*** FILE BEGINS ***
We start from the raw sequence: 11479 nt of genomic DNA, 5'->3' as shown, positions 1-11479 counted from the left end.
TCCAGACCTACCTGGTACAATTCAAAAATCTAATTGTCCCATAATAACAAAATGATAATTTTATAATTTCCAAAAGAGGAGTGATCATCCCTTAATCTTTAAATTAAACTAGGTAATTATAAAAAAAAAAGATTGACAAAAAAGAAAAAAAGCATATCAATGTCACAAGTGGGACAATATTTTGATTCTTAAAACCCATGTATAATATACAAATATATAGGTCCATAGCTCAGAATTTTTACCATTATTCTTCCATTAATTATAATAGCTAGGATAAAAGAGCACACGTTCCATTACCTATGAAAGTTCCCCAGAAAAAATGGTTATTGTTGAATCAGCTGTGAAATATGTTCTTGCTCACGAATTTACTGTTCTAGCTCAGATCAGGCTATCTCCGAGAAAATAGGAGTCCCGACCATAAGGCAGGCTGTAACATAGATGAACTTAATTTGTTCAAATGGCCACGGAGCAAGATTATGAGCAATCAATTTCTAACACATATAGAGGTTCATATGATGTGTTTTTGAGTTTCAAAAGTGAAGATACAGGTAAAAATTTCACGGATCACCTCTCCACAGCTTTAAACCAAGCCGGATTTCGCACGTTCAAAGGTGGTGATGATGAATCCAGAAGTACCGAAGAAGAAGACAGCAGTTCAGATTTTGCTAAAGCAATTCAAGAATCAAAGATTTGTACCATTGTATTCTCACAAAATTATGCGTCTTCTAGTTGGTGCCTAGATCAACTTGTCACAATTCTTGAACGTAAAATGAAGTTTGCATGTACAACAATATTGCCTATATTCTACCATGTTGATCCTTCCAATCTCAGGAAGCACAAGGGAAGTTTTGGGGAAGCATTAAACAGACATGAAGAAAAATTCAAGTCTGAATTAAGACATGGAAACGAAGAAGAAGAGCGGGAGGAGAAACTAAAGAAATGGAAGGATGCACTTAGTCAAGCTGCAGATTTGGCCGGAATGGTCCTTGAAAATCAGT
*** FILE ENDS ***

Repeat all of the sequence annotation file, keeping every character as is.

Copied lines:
We start from the raw sequence: 11479 nt of genomic DNA, 5'->3' as shown, positions 1-11479 counted from the left end.
TCCAGACCTACCTGGTACAATTCAAAAATCTAATTGTCCCATAATAACAAAATGATAATTTTATAATTTCCAAAAGAGGAGTGATCATCCCTTAATCTTTAAATTAAACTAGGTAATTATAAAAAAAAAAGATTGACAAAAAAGAAAAAAAGCATATCAATGTCACAAGTGGGACAATATTTTGATTCTTAAAACCCATGTATAATATACAAATATATAGGTCCATAGCTCAGAATTTTTACCATTATTCTTCCATTAATTATAATAGCTAGGATAAAAGAGCACACGTTCCATTACCTATGAAAGTTCCCCAGAAAAAATGGTTATTGTTGAATCAGCTGTGAAATATGTTCTTGCTCACGAATTTACTGTTCTAGCTCAGATCAGGCTATCTCCGAGAAAATAGGAGTCCCGACCATAAGGCAGGCTGTAACATAGATGAACTTAATTTGTTCAAATGGCCACGGAGCAAGATTATGAGCAATCAATTTCTAACACATATAGAGGTTCATATGATGTGTTTTTGAGTTTCAAAAGTGAAGATACAGGTAAAAATTTCACGGATCACCTCTCCACAGCTTTAAACCAAGCCGGATTTCGCACGTTCAAAGGTGGTGATGATGAATCCAGAAGTACCGAAGAAGAAGACAGCAGTTCAGATTTTGCTAAAGCAATTCAAGAATCAAAGATTTGTACCATTGTATTCTCACAAAATTATGCGTCTTCTAGTTGGTGCCTAGATCAACTTGTCACAATTCTTGAACGTAAAATGAAGTTTGCATGTACAACAATATTGCCTATATTCTACCATGTTGATCCTTCCAATCTCAGGAAGCACAAGGGAAGTTTTGGGGAAGCATTAAACAGACATGAAGAAAAATTCAAGTCTGAATTAAGACATGGAAACGAAGAAGAAGAGCGGGAGGAGAAACTAAAGAAATGGAAGGATGCACTTAGTCAAGCTGCAGATTTGGCCGGAATGGTCCTTGAAAATCAGT